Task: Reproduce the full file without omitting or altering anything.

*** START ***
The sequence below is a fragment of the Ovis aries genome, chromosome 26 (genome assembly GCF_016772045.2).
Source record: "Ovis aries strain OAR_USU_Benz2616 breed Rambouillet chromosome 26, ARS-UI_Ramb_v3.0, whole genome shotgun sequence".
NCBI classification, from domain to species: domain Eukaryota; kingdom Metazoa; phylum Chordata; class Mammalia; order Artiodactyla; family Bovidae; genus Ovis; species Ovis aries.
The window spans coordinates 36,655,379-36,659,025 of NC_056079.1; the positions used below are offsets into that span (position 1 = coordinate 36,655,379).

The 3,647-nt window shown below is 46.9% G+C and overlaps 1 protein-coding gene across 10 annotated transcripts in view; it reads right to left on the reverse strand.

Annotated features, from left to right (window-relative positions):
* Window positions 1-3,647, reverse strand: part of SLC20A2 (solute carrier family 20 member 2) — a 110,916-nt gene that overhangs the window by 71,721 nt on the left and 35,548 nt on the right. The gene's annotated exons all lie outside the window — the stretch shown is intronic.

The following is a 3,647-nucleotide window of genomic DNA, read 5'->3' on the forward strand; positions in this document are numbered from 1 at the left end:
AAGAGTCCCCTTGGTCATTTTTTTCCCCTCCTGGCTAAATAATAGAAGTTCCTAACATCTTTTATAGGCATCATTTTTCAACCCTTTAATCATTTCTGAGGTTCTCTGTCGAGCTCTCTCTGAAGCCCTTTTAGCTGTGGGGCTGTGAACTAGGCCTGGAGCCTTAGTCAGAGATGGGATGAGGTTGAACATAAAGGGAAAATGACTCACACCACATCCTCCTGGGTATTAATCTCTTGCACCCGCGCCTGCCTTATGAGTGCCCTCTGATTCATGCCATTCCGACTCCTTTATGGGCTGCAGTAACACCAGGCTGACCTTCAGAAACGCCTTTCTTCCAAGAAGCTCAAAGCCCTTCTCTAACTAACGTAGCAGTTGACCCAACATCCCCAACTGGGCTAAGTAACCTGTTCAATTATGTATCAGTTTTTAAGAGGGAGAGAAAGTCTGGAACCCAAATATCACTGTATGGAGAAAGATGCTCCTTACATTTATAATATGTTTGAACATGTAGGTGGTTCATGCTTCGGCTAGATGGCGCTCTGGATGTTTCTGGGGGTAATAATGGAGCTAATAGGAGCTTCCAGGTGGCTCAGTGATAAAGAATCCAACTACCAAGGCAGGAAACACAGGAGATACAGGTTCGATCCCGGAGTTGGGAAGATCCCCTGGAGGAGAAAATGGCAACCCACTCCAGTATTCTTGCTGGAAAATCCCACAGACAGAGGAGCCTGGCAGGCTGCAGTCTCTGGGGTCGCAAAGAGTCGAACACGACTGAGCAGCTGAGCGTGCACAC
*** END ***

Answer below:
The sequence below is a fragment of the Ovis aries genome, chromosome 26 (genome assembly GCF_016772045.2).
Source record: "Ovis aries strain OAR_USU_Benz2616 breed Rambouillet chromosome 26, ARS-UI_Ramb_v3.0, whole genome shotgun sequence".
NCBI classification, from domain to species: domain Eukaryota; kingdom Metazoa; phylum Chordata; class Mammalia; order Artiodactyla; family Bovidae; genus Ovis; species Ovis aries.
The window spans coordinates 36,655,379-36,659,025 of NC_056079.1; the positions used below are offsets into that span (position 1 = coordinate 36,655,379).

The 3,647-nt window shown below is 46.9% G+C and overlaps 1 protein-coding gene across 10 annotated transcripts in view; it reads right to left on the reverse strand.

Annotated features, from left to right (window-relative positions):
* Window positions 1-3,647, reverse strand: part of SLC20A2 (solute carrier family 20 member 2) — a 110,916-nt gene that overhangs the window by 71,721 nt on the left and 35,548 nt on the right. The gene's annotated exons all lie outside the window — the stretch shown is intronic.

The following is a 3,647-nucleotide window of genomic DNA, read 5'->3' on the forward strand; positions in this document are numbered from 1 at the left end:
AAGAGTCCCCTTGGTCATTTTTTTCCCCTCCTGGCTAAATAATAGAAGTTCCTAACATCTTTTATAGGCATCATTTTTCAACCCTTTAATCATTTCTGAGGTTCTCTGTCGAGCTCTCTCTGAAGCCCTTTTAGCTGTGGGGCTGTGAACTAGGCCTGGAGCCTTAGTCAGAGATGGGATGAGGTTGAACATAAAGGGAAAATGACTCACACCACATCCTCCTGGGTATTAATCTCTTGCACCCGCGCCTGCCTTATGAGTGCCCTCTGATTCATGCCATTCCGACTCCTTTATGGGCTGCAGTAACACCAGGCTGACCTTCAGAAACGCCTTTCTTCCAAGAAGCTCAAAGCCCTTCTCTAACTAACGTAGCAGTTGACCCAACATCCCCAACTGGGCTAAGTAACCTGTTCAATTATGTATCAGTTTTTAAGAGGGAGAGAAAGTCTGGAACCCAAATATCACTGTATGGAGAAAGATGCTCCTTACATTTATAATATGTTTGAACATGTAGGTGGTTCATGCTTCGGCTAGATGGCGCTCTGGATGTTTCTGGGGGTAATAATGGAGCTAATAGGAGCTTCCAGGTGGCTCAGTGATAAAGAATCCAACTACCAAGGCAGGAAACACAGGAGATACAGGTTCGATCCCGGAGTTGGGAAGATCCCCTGGAGGAGAAAATGGCAACCCACTCCAGTATTCTTGCTGGAAAATCCCACAGACAGAGGAGCCTGGCAGGCTGCAGTCTCTGGGGTCGCAAAGAGTCGAACACGACTGAGCAGCTGAGCGTGCACAC